Mamaroneck Schools Superintendent Paul Fried unveiled his recommended budget on Tuesday, March 16, describing the 1.47% spending increase as “the lowest budget-to-budget increase in the history of the school district.”
The 2010-2011 budget of $122,695,077 is $1,769,317 more than last year and would result in a 2.81% tax increase. Eighty percent of the budget is for salaries and benefits.
|2009-2010 Budget without STAR||2010-2011 Budget without STAR|
|Budget % Change||3.23%||1.47%|
|Tax Rate % Change||4.77%||2.81%|
For a typical property assessed at $20,000, Dr. Fried’s recommended budget would cost a taxpayer $14,722 (before STAR rebate) . This represents a tax increase of $414.94 per year, or $34.58 per month.
Superintendent’s Budget Comes After Rounds of Reductions
The recommended budget – which Dr. Fried described as the “first official phase” of budget preparation season — followed three extensive budget reduction workshops in the past six weeks.
During those sessions, a variety of cost-saving initiatives were considered. While many went into the recommended budget, others were rejected, including a half-day kindergarten program at three elementary schools, elimination of a high school reading teacher and a special education teacher, and elimination of all funding for the Hommocks musical and the Mamaroneck High School senior musical (funding was later restored by half).
No new cuts were introduced since the last budget session.
However, the tax rate is now smaller than projected before because the district has been able to get better estimates of revenue and expenses. (Revenues will be explained more fully at the March 20 line-by-line review of the budget.)
The recommended budget actually restores two positions that had been slated to be cut: a high school English teacher, and the part-time financial aid advisor at the high school, who assists about 40% of seniors in determining how to pay for college. Still, the remaining cuts impact virtually every area of the budget.
Cuts Across the Board
Dr. Fried’s budget includes reductions of 56.3 staff positions. Of those 13.8 are teacher positions: 3.5 at the elementary schools; 5.4 at the Hommocks Middle School and 4.9 at the high school. The cuts will have the following impacts:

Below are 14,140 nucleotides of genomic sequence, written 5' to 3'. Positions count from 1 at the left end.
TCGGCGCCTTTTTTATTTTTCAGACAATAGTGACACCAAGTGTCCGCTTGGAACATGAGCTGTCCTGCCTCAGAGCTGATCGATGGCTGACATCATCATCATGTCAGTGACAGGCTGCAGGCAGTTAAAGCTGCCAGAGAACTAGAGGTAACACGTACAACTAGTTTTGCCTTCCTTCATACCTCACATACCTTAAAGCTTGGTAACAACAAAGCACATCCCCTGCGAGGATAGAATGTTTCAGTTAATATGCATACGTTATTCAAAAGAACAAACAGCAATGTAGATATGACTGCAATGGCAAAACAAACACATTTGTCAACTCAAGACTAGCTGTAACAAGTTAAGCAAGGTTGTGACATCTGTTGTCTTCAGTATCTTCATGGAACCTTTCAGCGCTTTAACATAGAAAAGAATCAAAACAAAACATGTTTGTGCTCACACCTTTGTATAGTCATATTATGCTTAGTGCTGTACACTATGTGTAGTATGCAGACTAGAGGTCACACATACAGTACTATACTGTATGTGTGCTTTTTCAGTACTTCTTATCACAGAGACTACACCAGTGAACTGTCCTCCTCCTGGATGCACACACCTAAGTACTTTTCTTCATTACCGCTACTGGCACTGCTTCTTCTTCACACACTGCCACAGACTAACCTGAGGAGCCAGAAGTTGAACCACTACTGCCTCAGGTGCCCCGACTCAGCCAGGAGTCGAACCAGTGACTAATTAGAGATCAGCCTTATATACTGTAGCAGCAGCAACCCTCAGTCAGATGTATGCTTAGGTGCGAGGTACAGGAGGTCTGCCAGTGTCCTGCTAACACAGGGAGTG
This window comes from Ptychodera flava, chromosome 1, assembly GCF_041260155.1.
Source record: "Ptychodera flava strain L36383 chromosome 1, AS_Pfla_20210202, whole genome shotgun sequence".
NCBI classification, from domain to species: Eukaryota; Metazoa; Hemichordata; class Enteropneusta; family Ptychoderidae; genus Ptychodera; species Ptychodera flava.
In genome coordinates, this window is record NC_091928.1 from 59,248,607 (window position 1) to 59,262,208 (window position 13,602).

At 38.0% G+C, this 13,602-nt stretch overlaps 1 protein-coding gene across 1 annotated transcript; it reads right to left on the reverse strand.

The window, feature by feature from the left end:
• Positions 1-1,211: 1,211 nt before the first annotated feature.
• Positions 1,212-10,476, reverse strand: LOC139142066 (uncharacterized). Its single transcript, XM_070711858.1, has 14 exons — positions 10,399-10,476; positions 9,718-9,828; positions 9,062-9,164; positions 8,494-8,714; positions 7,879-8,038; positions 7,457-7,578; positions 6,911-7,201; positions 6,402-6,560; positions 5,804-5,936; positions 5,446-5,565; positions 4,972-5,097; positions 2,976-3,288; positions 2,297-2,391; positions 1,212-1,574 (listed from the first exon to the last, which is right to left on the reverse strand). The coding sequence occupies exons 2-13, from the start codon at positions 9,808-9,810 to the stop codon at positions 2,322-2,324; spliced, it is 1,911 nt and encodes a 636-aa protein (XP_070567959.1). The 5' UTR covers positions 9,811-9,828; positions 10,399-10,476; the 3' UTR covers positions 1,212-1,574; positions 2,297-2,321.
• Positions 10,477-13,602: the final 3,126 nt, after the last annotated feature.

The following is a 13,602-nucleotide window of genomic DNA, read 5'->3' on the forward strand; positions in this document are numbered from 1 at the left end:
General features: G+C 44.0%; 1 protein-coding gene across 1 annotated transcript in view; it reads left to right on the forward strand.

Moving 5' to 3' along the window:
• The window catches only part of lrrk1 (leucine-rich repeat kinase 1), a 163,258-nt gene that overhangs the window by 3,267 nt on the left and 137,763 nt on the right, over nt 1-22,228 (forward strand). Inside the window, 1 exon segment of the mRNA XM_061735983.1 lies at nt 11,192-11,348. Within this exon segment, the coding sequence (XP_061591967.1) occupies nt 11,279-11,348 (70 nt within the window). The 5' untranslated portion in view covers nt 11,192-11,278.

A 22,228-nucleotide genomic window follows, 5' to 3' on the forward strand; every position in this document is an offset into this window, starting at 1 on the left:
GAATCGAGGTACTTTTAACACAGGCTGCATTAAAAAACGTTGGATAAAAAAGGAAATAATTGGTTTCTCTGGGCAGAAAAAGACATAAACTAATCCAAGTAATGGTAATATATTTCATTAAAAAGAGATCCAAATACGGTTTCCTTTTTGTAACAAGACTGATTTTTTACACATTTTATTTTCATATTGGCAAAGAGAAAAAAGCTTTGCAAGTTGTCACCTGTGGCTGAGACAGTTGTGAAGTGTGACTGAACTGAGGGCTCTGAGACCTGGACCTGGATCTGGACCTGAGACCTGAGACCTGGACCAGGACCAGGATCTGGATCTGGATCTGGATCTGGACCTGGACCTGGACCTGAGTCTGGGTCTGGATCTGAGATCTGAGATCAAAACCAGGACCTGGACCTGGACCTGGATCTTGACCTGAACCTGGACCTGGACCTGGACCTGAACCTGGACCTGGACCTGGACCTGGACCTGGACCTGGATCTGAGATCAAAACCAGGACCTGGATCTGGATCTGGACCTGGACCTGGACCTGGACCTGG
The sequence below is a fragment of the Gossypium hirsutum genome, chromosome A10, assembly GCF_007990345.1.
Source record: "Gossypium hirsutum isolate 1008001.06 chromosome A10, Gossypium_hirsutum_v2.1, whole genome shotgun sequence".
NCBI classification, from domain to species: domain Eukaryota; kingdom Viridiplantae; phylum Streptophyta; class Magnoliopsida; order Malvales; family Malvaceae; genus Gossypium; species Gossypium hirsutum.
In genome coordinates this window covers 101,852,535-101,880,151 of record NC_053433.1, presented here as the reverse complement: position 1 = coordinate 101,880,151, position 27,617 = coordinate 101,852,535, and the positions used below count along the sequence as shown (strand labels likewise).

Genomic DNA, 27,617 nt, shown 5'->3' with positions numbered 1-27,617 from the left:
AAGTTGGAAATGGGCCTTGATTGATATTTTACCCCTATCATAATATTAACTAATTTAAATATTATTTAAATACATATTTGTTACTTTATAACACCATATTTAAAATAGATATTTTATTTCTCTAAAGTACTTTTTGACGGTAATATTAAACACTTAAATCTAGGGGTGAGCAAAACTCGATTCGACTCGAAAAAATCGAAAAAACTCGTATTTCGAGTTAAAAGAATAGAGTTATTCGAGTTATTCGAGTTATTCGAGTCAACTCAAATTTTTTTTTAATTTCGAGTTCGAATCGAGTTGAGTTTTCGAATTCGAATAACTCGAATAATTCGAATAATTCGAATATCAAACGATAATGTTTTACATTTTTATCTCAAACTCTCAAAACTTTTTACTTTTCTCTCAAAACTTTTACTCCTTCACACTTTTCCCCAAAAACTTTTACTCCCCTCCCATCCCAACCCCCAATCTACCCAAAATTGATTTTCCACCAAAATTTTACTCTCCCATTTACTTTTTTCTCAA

- At the Hommocks, a modified team structure (employing larger “Super Teams”) for grades 6 and 8 will be implemented.
- Students in kindergarten and grade 1 will have reduced art instruction (from 45 to 30 minutes).
Elementary class size has been protected, however, and raised only slightly at Hommocks (1-2 students for each academic class) and at MHS.
Other significant cuts include:
- Reduction of 2/3 of the budget for professional development.
- Elimination of elementary field trips, including Constitution Works, and the Lincoln Center Program.
- Elimination of practice tests for students in grades 3-5 and the ERB test for grade 5. (Students will still be prepared for standardized state tests, however.)
- Elimination of the community liaison at Mamaroneck Avenue School.
- Cuts to athletic staff and athletic teams.
- Reduced funding for musicals, PACE shows, and Shakespeare.
- Elimination of 11 extracurricular clubs at Hommocks and MHS.
- Elimination of funding for the PEP band.
- Reduced funding for Teachers’ Institute and the Community Counseling Center.
Teachers Spared, But No Cuts to Administrators
Dr. Fried emphasized that his budget saved staff positions – particularly teachers — whenever possible. “We have decreased everything else so that we can keep people, he explained.
But Dr. Fried defended his decision to not cut administrators, noting the importance of “putting quality teachers in front of students.” Administrators and instructional coaches are important for quality in teaching, he explained.